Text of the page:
About two years later, I had almost completely forgotten about the experience until I got a notice from the Budapest police department indicating that they were finally closing my case, unsolved. I know that it’s not like they did anything to try and apprehend the pickpocket, that they were just sending me some pro-forma paperwork, but I couldn’t help imagining someone working on my case for that prior two years, finally getting frustrated at all the dead-end clues, all those leads leading, well, nowhere.

    It’s always a shock to me when I hear stories about the police doing anything other than giveing speeding tickets or chasing down serial killers.

    Thoughtful post, [redacted to preserve anonymity].

  7. andrea says:

    How quaint the checks showed up in Eugene, my lil home town. Checkbook theft is a popular crime in Eugene and an excellent pursuit for speed freaks who are up all night and want to go through normal, sleepy people’s mailboxes. The good thing is, speed freaks are not clever enough to actually steal your identity…they’ll just write the check. but then they might sell the check book. Oh well.

  8. Marleyfan says:

    I started responding to your question, but and after is started becoming more and more like a post (instead of comment); I decided instead to leave you with a couple quotes from Elliot Currie instead:
    “We’ve come to accept a reactive and custodial justice system as the best we can do. That is partly because many believe that people who break the law don’t deserve anything better. But it is also a reflection of the widespread myth that we do not know how to use our justice system for anything other than punishment.”
    “…often used-or misused-by both the criminal justice system and the public as a rug under which disturbing problems and people can be swept.”

  9. Marleyfan says:

    The comment above was about the adult criminal justice system…

    *And* sorry that it was sloppy, my brain get’s going faster than my fingers.

  10. PB says:

    I got a letter in the mail the other day that said one of my credit cards numbers had been changed due to identiy theft. No call, no pre-letter, no lost card, no details, no inclination on my part–just different number and brief letter. I was sort of happy I guess that the company is on the ball, but there was also a creepy feeling of I did not know and now I do and how did you know and . . . complicated. As horrible as identiy theft I know can be, the knee jerk response to all things that hint at badness can be as unsettling. Should I be scared now?Perhaps sometimes ignorance is bliss.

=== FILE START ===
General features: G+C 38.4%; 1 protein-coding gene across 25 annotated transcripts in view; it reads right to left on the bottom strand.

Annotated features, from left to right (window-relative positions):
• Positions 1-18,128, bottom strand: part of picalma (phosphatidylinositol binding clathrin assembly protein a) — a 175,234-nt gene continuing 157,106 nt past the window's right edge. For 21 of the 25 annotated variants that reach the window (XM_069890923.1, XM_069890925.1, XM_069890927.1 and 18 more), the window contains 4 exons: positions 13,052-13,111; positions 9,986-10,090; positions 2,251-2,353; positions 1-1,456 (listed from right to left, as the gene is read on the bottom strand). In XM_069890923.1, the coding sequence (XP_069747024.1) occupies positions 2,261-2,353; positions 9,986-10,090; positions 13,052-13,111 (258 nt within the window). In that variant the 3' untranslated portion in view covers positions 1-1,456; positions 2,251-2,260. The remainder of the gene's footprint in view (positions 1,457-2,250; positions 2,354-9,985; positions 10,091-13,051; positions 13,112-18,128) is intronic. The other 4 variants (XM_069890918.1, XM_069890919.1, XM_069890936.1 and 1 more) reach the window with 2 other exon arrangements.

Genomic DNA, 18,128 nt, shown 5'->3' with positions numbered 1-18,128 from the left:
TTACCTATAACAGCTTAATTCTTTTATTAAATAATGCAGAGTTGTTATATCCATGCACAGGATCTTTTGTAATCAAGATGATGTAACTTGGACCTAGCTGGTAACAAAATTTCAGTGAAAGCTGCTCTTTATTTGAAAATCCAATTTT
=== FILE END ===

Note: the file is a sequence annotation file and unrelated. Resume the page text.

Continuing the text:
11. Tim Wager says:

    Sasha Abramsky has a book coming out soon called American Furies, which argues that the US justice and penal systems have devolved into mechanisms for exacting punishment and vengeance on convicted criminals. I’m curious to read the book and I wonder what someone like Marleyfan, who has a lot of experience working in the juvenile system, would think. I’m pretty sure, but not certain, that Abramsky only focuses on adults.

    As to the post, the role of “victim” is certainly a strange one. Not only is one violated by the criminal act — theft, assault, rape, etc. — but as a further indignity (bordering on violation) one also gets labeled and categorized. I’m glad that Literacy was able to uninstall this programming, but often with more serious crimes it’s much more difficult to overcome because the justice system and people around the unlucky soul continue to identify him/her as a “victim”. To be a victim like this is to be placed in a constellation with the criminal and the act, forever in a fixed relationship to one another.

  12. MrMarleyFan says:

    I’ll read Abramsky’s book when it comes out and let you know.

    Although I try to stay positive, the “system” is not really good for victims. In many ways, they are re-victimized by the system. There is a fairly new push for system that really emphasizes the victim, however, while making the victims correctly, it leaves out many other important components…

  13. Jeremy says:

    duh! sorry, literacy, for (momentarily) outing you!

  14. L.H. D'fight says:


  15. AW says:

    Thanks for your responses, Marleyfan, and I hope you write the post. I’d enjoy reading it and learning more from somebody who can illuminate the system from within for those of us on the outside who don’t know much about how it works.

    And thanks again to LHD for the post and conversation it prompted.

  16. TC says:

    I had a taxi driver two years ago who had rigged up his meter with a special button that he could press to increase the fare by one “click” value (at the time, 30 cents) at will. I watched him do this until the fare was approximately double the correct fare. When I refused to pay, he chased me down the block and demanded $50 from me. (The correct fare was around $10; the metered fare was $20.) I gleefully called the police, reported him to the Taxi & Limousine Commission, hounded the TLC investigator over the next 7 months, and testified vigorously at the hearing in which the driver claimed that I had hurled ethnic slurs at him, smoked cigarettes in the taxi, tried to pay him $100 to allow me to have sex with my girlfriend in the car during the ride, and beaten him over the head with my messenger bag when he attempted to collect his rightful fare. The judge found my testimony “legally credible” and the driver’s testimony “not credible at all.” His hack license was revoked and he was fined several thousand dollars, which was the maximum penalty the TLC could impose. I was delighted with the TLC-imposed punishment and only wished that I had had the foresight to insist that the police responding to the scene inspect his meter and charge him with fraud. Basically, though, I felt like a conquering hero. It made me think that the law is the most emotionally satisfying device available. Not just the most emotionally satisfying device with respect to crime: the most emotionally satisfying device, period.

    Sometimes when I watch Law & Order and see Detective Briscoe ask the murder victim’s spouse if anyone could have wanted to harm their husband or wife, I wonder if my girlfriend would tell the police about this incident should I be found murdered. I’m fairly afraid of this happening.

  17. TC says:

    Oh right, so be it known that New York City taxicab 2C79 may still have a rigged meter in it.

  18. Dave says:

    Dude, TC, you’re like a real-live Eliot Spitzer.

  19. J-Man says:

    Awesome, TC, that you kept at it! I think most people would give up after a couple months.